What I mean to say is that in virtually every sense (even race, actually, but I’m not going to get into that), India’s diversity is beyond most people’s comprehension. I understand that the stereotype of Indians in the west is somehow related to computers, math, Hinduism, spicy food, cows, and rape. But this is almost criminally misleading. I don’t blame the west for this perception. I understand the media that it comes from, and really, everyone has far better things to do than worry about correctly representing a culture that isn’t theirs (it happens all the time, everywhere, with countless communities.)
The fact that India has remained unified, democratic, with a record of acceptable behaviour internationally, while also supporting a growing economy is astonishing. Indeed, it constantly amazes me, and I’ve lived here all my life. My country has its problems, but managing diversity isn’t one of them. Sure, we have had communal violence, riots and lynchings in the name of religion. But in our very long history, religious tolerance has become part of our existence.
This is why Islamophobia utterly stings me. Sure, I might be Hindu, but some of my closest friends are pious Muslims. My teachers are Muslims. My neighbours are Muslims. My favourite movie stars are Muslims. My country’s history - for centuries - has been influenced by Islam. India’s icon, the Taj Mahal, was built by a Muslim emperor. Indian art and architecture has been infused with Islamic styles. One of India’s greatest rulers, Emperor Akbar, was not just Muslim but also an enlightened, tolerant monarch who united almost the whole landmass under his command, boosted trade, fixed revenue rates so that peasants could get some relief, and did a whole bunch of other good things. When people say that all Muslims are terrorists, they’re speaking about huge parts of my heritage, my friends, my life.
Every time any of these awful attacks take place, my worry for my friends grows. One of my friends cried her eyes out after the Paris attack. She wanted to travel Europe and see its beautiful sites. Now she’s terrified of being discriminated against there. Trump’s hateful remarks don’t just offend Americans, they strike fear in the hearts of my Muslim friends all the way across the world, whose only ambitions are to be able to travel, study and live their lives.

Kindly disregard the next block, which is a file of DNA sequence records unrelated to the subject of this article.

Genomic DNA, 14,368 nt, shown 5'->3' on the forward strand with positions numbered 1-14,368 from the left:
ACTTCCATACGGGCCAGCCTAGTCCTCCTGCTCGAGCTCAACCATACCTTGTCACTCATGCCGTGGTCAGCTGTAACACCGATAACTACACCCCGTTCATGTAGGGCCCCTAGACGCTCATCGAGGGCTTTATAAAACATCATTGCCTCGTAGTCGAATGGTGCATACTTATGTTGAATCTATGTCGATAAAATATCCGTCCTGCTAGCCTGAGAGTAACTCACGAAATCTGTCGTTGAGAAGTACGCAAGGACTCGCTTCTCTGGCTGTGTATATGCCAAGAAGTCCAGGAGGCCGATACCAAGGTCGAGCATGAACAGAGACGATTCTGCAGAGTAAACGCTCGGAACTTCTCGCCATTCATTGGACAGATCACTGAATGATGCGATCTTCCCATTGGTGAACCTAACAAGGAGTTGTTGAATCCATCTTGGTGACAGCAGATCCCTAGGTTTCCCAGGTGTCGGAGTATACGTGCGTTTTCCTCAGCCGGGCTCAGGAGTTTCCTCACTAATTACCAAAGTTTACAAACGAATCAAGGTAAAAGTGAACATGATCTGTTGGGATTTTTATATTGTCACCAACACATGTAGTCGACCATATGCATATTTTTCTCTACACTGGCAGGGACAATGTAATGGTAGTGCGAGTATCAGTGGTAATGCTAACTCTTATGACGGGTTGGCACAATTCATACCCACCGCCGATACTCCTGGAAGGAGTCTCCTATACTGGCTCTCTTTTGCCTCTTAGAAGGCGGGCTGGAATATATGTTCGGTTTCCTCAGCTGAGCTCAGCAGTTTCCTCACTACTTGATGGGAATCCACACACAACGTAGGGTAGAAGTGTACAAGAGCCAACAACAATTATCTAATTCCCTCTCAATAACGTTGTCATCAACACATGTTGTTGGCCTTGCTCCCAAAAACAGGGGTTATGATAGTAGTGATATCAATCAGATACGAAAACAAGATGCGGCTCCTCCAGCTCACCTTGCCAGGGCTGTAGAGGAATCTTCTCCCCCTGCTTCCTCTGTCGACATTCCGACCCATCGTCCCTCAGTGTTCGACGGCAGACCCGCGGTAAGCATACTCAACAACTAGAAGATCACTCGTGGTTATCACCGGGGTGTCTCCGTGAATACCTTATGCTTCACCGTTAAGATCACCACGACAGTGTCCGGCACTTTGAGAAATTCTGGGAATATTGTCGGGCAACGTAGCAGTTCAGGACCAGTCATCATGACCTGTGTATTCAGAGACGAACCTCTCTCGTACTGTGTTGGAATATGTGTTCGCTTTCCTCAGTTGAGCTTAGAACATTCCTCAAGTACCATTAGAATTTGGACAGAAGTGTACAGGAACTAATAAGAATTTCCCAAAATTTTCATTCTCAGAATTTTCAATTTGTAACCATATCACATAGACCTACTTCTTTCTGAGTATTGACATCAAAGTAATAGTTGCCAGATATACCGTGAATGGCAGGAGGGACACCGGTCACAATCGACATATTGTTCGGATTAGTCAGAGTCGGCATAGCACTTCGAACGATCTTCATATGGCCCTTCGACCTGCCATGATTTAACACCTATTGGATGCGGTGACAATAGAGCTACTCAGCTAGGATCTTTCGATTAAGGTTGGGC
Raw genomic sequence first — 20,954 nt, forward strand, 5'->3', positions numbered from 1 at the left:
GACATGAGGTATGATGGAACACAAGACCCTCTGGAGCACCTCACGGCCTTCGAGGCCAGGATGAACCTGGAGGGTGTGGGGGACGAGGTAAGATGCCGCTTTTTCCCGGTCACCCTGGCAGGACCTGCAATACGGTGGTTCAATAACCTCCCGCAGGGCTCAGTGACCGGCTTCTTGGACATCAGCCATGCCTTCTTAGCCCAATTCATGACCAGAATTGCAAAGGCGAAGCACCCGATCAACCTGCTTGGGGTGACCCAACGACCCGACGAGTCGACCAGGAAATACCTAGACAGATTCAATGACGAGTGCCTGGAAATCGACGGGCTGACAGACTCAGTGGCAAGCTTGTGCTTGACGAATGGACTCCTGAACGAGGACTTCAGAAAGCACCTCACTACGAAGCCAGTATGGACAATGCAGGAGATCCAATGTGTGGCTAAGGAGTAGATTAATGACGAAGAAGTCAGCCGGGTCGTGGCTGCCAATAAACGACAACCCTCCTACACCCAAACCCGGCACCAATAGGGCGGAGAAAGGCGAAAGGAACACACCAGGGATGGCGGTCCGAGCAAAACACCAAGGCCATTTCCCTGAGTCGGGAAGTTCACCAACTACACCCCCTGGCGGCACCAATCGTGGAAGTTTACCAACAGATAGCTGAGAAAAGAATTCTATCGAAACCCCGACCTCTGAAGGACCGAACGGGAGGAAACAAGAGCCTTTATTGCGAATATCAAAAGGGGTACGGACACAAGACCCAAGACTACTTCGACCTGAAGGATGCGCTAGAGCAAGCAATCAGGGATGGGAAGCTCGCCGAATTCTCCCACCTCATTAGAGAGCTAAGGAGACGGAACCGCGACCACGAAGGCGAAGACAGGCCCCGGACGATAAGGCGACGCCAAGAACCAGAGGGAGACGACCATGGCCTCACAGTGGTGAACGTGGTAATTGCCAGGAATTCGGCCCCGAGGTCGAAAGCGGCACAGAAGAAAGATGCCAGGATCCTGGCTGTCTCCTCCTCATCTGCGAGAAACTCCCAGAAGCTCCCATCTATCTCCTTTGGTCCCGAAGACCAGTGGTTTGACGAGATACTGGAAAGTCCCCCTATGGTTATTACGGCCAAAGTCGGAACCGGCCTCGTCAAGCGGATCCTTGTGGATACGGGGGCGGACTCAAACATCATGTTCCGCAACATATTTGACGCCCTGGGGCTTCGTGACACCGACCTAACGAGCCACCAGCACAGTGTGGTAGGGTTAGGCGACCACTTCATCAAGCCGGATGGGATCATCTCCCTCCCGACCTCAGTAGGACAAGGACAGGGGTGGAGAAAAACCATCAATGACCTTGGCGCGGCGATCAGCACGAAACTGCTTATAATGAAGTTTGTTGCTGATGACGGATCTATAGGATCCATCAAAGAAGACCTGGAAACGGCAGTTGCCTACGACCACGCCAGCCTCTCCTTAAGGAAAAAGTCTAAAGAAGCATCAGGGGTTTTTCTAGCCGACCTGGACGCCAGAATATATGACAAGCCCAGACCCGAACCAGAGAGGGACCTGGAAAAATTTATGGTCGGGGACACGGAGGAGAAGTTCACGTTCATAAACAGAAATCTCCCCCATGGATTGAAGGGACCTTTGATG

The danger of what’s happening now - the reason why Islamophobia is growing so rapidly in the west - is because the only thing you think of when you think of Muslims is those gun-totting fucktards murdering thousands of innocent people in the name of religion. Religion is just an excuse for them, you know? If it wasn’t Islam, they’d pick another reason, nationalistic, ethnic, hell, they’d probably be bombing everyone in the name of freedom and democracy (as it has happened before by certain other countries). Finally, terrorism, like any other political move, is all about power. The more they make you fear them, the more you isolate Muslims, the more Muslims will feel hated, and the likelihood of them sympathising with Daesh (ISIS) increases.
Let me tell you what Islam is for me.
It’s ethereal buildings of marble and red sandstone, towering minarets, manicured gardens, the almost romantic murmur of Arabic, calligraphy that looks like ink dancing across paper, food that tastes like heaven, friends who run up to me on Eid and offer me homemade mutton biryani and sweets and wish me Happy Eid even though we have different religions (and I don’t follow any god.) It’s mentors who have encouraged me when I’ve been miserable, a long tradition of art and literature and science, Sufism, doctors who have helped me when I was sick and people I surround myself with, who love me and want the best for me.
What I want to say is that in times of such strain and polarisation, it would do us all good to pause before painting an entire community of innocent people with a single, horrific brush. As an Indian who has seen Islam personally, in a country that, if it wanted to, could splinter into a thousand pieces because it’s so diverse (and yet, it doesn’t), I have the cultural benefit of having several references, stories and people to turn to, any time I feel a bit of bigotry slipping into me. I know you may not know any Muslims personally, I know you may just be getting poisoned by the way the media portrays them, but please, please just take a moment and think. This is an ancient religion whose contribution to human civilisation can (and has) filled thousands of scholarly books. And this is a peoples who need all the support they can get from all of you kind-hearted individuals, in times when the media, and popular politicians, give in to fear-mongering as they exploit tragedies for their own personal agendas.
Society must stay united if we truly want to fight against terrorism. Because if we give into the hate, we are no different than those who spread it through blood, loss and pain.